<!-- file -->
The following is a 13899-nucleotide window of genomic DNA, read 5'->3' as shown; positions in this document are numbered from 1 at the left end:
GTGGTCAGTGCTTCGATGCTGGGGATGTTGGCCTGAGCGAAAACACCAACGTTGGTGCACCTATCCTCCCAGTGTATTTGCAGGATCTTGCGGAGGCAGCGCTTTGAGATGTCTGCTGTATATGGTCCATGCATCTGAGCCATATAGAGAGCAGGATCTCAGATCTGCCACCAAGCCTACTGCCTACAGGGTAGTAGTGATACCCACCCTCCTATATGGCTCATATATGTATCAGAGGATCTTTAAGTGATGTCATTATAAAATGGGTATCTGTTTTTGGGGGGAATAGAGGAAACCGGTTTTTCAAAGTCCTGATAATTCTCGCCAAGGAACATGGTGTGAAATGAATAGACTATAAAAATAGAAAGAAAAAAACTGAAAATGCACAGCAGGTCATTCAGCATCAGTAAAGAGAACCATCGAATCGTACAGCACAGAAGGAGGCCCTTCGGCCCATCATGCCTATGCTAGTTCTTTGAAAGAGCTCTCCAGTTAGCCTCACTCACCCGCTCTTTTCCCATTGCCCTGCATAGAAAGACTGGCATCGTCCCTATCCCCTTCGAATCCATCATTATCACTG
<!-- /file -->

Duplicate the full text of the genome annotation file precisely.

The following is a 13899-nucleotide window of genomic DNA, read 5'->3' as shown; positions in this document are numbered from 1 at the left end:
GTGGTCAGTGCTTCGATGCTGGGGATGTTGGCCTGAGCGAAAACACCAACGTTGGTGCACCTATCCTCCCAGTGTATTTGCAGGATCTTGCGGAGGCAGCGCTTTGAGATGTCTGCTGTATATGGTCCATGCATCTGAGCCATATAGAGAGCAGGATCTCAGATCTGCCACCAAGCCTACTGCCTACAGGGTAGTAGTGATACCCACCCTCCTATATGGCTCATATATGTATCAGAGGATCTTTAAGTGATGTCATTATAAAATGGGTATCTGTTTTTGGGGGGAATAGAGGAAACCGGTTTTTCAAAGTCCTGATAATTCTCGCCAAGGAACATGGTGTGAAATGAATAGACTATAAAAATAGAAAGAAAAAAACTGAAAATGCACAGCAGGTCATTCAGCATCAGTAAAGAGAACCATCGAATCGTACAGCACAGAAGGAGGCCCTTCGGCCCATCATGCCTATGCTAGTTCTTTGAAAGAGCTCTCCAGTTAGCCTCACTCACCCGCTCTTTTCCCATTGCCCTGCATAGAAAGACTGGCATCGTCCCTATCCCCTTCGAATCCATCATTATCACTG